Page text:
But, as reported in The Guardian, ‘’Stephen Hester, chief executive of the state-controlled bank, stressed that the move into profitability was largely due to accounting rules and that the underlying position for the bank over the first half was break-even. The bank said its most representative figure was an attributable profit of £9m’’
It seems that Mr. Hester is voicing the same point that I’ve been banging on about all week, which is that a lot of these reported profits are mostly a result of accounting rules. So caution is needed when reading into these figures.
Barclays reported its impairment charge for loans not paid on time is now £5.1bn, down from £7.5bn. This impairment charge is actually determined by accountants and is meant to help give a true and fair reflection of the value of the company’s bad debts. This ultimately impacts on the profit/loss account and so the profit/loss accuracy relies on the accuracy of any underlying impairment charge.
In fact, if a firm underestimates the level of bad loans on their books then they could be forced to book another impairment charge at a later date, which will inevitably hit their profits. So for the third time this week I will say that I won’t be popping any champagne corks just yet, particularly as the economic recovery is still fragile. If the economy drops back into recession there is an increased likelihood that more people will start defaulting on loans than is currently estimated.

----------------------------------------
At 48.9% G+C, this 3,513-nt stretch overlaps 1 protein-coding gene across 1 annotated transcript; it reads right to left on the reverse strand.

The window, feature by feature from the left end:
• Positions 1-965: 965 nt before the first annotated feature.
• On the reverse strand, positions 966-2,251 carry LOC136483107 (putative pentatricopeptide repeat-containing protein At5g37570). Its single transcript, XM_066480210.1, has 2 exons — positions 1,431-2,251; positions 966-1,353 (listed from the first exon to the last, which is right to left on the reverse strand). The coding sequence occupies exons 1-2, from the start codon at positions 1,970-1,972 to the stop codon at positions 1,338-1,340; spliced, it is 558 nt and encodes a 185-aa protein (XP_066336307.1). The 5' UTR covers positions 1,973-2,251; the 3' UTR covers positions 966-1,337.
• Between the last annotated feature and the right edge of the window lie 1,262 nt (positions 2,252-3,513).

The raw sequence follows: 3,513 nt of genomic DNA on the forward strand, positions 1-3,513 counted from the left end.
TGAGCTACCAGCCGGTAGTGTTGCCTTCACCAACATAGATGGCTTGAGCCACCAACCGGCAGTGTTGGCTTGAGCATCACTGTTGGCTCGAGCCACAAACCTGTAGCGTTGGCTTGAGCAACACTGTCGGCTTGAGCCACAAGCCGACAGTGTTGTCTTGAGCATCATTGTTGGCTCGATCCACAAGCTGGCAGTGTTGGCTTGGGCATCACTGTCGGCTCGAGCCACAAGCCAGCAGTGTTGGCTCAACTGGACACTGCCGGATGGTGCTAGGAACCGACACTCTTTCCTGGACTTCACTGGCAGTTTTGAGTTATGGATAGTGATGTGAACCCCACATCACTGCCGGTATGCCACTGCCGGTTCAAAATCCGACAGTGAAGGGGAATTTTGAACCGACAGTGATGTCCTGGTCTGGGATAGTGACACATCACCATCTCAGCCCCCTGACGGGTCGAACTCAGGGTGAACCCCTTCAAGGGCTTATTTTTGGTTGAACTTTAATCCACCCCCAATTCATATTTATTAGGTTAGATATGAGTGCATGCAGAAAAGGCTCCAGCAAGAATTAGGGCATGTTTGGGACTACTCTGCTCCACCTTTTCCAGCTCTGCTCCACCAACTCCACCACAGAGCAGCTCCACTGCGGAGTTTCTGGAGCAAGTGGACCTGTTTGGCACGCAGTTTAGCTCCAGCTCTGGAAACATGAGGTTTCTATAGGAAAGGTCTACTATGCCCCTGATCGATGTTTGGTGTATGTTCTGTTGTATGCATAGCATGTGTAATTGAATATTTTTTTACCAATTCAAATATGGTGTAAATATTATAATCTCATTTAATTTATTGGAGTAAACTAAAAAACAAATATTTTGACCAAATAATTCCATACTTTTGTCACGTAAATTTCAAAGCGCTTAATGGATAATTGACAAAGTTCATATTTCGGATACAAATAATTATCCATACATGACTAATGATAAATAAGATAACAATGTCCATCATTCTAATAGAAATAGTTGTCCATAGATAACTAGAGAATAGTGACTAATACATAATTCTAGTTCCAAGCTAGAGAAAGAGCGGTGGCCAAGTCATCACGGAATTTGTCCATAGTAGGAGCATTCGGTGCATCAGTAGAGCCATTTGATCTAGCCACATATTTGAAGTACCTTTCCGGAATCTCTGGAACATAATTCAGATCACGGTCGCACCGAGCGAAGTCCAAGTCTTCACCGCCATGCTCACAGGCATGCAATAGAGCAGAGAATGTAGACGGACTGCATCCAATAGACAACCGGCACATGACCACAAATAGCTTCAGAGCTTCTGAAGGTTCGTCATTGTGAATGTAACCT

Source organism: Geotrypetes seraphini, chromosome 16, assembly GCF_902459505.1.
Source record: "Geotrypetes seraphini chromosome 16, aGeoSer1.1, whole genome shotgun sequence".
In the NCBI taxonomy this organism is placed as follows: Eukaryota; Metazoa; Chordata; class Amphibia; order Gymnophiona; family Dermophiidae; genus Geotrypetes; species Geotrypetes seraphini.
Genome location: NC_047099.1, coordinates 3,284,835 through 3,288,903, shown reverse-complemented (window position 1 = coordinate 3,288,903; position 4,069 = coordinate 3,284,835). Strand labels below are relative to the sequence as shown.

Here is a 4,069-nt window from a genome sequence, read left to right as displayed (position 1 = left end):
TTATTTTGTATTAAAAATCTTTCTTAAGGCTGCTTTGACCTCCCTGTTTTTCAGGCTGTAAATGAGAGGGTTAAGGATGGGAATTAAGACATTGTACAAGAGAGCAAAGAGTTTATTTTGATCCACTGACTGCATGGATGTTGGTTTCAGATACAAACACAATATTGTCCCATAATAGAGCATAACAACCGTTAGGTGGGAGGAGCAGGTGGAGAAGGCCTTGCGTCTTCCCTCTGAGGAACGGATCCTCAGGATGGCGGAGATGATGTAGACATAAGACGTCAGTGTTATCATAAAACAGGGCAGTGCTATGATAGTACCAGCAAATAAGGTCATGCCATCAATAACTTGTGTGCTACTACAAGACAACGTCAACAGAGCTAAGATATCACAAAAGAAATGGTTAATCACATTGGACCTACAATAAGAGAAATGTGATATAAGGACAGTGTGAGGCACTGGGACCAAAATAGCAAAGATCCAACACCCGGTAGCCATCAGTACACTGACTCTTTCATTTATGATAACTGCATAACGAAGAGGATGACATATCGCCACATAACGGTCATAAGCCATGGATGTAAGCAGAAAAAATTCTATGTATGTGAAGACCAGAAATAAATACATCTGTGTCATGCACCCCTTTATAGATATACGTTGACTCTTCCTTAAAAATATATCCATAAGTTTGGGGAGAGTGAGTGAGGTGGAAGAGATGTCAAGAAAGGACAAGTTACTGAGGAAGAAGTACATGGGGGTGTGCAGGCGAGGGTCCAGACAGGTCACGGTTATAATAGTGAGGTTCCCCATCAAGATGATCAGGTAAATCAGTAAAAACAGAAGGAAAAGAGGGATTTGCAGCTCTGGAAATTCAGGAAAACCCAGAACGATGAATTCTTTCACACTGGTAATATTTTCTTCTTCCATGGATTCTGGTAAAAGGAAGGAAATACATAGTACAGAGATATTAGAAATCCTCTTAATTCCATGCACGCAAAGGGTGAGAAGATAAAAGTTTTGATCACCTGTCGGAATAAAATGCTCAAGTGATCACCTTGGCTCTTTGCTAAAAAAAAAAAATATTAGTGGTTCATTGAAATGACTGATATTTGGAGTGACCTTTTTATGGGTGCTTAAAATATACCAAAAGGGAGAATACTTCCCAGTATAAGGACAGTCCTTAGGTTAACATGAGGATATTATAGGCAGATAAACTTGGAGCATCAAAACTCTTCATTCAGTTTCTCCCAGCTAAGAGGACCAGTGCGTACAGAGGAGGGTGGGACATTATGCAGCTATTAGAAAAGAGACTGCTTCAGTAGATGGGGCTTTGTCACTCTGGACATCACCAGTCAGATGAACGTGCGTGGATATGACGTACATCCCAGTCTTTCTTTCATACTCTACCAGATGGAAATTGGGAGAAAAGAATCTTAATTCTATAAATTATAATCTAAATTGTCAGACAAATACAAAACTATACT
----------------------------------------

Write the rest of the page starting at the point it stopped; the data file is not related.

Anyway moving on, the Guardian’s datablog has published historical profit and loss figures for the various banks. We have used this information to create the graph below to give a visual representation of the turn around in fortunes for Lloyds, HSBC, Barclays and RBS. (Northern Rocks figures have not been included as the original bank was split earlier in the year. Also the Lloyds data only goes back 18 months because of the government bailout)
The graph below shows profit /loss in £million on the y axis and time on the x axis. Click on the graph to enlarge the image.